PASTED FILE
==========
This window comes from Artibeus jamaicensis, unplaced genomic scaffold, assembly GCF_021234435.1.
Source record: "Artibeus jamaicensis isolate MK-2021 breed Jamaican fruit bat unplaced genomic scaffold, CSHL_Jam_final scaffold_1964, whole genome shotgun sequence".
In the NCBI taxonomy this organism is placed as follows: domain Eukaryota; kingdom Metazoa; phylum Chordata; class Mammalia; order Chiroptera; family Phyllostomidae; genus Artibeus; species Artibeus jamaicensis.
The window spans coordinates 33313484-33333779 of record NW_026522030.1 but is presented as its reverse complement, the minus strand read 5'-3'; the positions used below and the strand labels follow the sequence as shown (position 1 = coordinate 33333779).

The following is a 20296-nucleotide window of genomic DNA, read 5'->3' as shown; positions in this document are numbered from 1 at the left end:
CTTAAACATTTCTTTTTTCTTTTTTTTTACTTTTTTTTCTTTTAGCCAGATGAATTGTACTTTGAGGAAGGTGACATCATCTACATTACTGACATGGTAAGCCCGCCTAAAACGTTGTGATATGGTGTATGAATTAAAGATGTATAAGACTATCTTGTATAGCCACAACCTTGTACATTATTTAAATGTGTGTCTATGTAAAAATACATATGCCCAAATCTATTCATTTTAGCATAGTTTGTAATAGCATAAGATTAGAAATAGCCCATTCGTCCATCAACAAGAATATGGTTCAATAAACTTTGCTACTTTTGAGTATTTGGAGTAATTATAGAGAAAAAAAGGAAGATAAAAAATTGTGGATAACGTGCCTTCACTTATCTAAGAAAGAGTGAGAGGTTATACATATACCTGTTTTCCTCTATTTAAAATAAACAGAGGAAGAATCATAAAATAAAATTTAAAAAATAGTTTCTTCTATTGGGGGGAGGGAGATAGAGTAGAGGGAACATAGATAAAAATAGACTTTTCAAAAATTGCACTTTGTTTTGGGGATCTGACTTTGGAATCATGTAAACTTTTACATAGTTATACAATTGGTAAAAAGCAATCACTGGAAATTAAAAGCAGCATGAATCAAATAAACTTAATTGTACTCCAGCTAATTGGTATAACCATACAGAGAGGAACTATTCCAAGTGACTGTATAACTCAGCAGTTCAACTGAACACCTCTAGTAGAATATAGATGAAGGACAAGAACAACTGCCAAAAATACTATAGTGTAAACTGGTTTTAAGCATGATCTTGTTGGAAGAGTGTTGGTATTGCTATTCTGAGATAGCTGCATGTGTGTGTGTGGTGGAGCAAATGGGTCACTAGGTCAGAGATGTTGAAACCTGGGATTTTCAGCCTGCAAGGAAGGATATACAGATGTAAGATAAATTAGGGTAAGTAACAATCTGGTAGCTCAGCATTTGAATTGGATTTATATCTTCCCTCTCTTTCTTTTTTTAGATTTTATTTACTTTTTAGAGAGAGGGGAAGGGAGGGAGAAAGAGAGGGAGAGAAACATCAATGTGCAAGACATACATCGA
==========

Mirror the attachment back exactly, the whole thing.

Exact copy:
This window comes from Artibeus jamaicensis, unplaced genomic scaffold, assembly GCF_021234435.1.
Source record: "Artibeus jamaicensis isolate MK-2021 breed Jamaican fruit bat unplaced genomic scaffold, CSHL_Jam_final scaffold_1964, whole genome shotgun sequence".
In the NCBI taxonomy this organism is placed as follows: domain Eukaryota; kingdom Metazoa; phylum Chordata; class Mammalia; order Chiroptera; family Phyllostomidae; genus Artibeus; species Artibeus jamaicensis.
The window spans coordinates 33313484-33333779 of record NW_026522030.1 but is presented as its reverse complement, the minus strand read 5'-3'; the positions used below and the strand labels follow the sequence as shown (position 1 = coordinate 33333779).

The following is a 20296-nucleotide window of genomic DNA, read 5'->3' as shown; positions in this document are numbered from 1 at the left end:
CTTAAACATTTCTTTTTTCTTTTTTTTTACTTTTTTTTCTTTTAGCCAGATGAATTGTACTTTGAGGAAGGTGACATCATCTACATTACTGACATGGTAAGCCCGCCTAAAACGTTGTGATATGGTGTATGAATTAAAGATGTATAAGACTATCTTGTATAGCCACAACCTTGTACATTATTTAAATGTGTGTCTATGTAAAAATACATATGCCCAAATCTATTCATTTTAGCATAGTTTGTAATAGCATAAGATTAGAAATAGCCCATTCGTCCATCAACAAGAATATGGTTCAATAAACTTTGCTACTTTTGAGTATTTGGAGTAATTATAGAGAAAAAAAGGAAGATAAAAAATTGTGGATAACGTGCCTTCACTTATCTAAGAAAGAGTGAGAGGTTATACATATACCTGTTTTCCTCTATTTAAAATAAACAGAGGAAGAATCATAAAATAAAATTTAAAAAATAGTTTCTTCTATTGGGGGGAGGGAGATAGAGTAGAGGGAACATAGATAAAAATAGACTTTTCAAAAATTGCACTTTGTTTTGGGGATCTGACTTTGGAATCATGTAAACTTTTACATAGTTATACAATTGGTAAAAAGCAATCACTGGAAATTAAAAGCAGCATGAATCAAATAAACTTAATTGTACTCCAGCTAATTGGTATAACCATACAGAGAGGAACTATTCCAAGTGACTGTATAACTCAGCAGTTCAACTGAACACCTCTAGTAGAATATAGATGAAGGACAAGAACAACTGCCAAAAATACTATAGTGTAAACTGGTTTTAAGCATGATCTTGTTGGAAGAGTGTTGGTATTGCTATTCTGAGATAGCTGCATGTGTGTGTGTGGTGGAGCAAATGGGTCACTAGGTCAGAGATGTTGAAACCTGGGATTTTCAGCCTGCAAGGAAGGATATACAGATGTAAGATAAATTAGGGTAAGTAACAATCTGGTAGCTCAGCATTTGAATTGGATTTATATCTTCCCTCTCTTTCTTTTTTTAGATTTTATTTACTTTTTAGAGAGAGGGGAAGGGAGGGAGAAAGAGAGGGAGAGAAACATCAATGTGCAAGACATACATCGA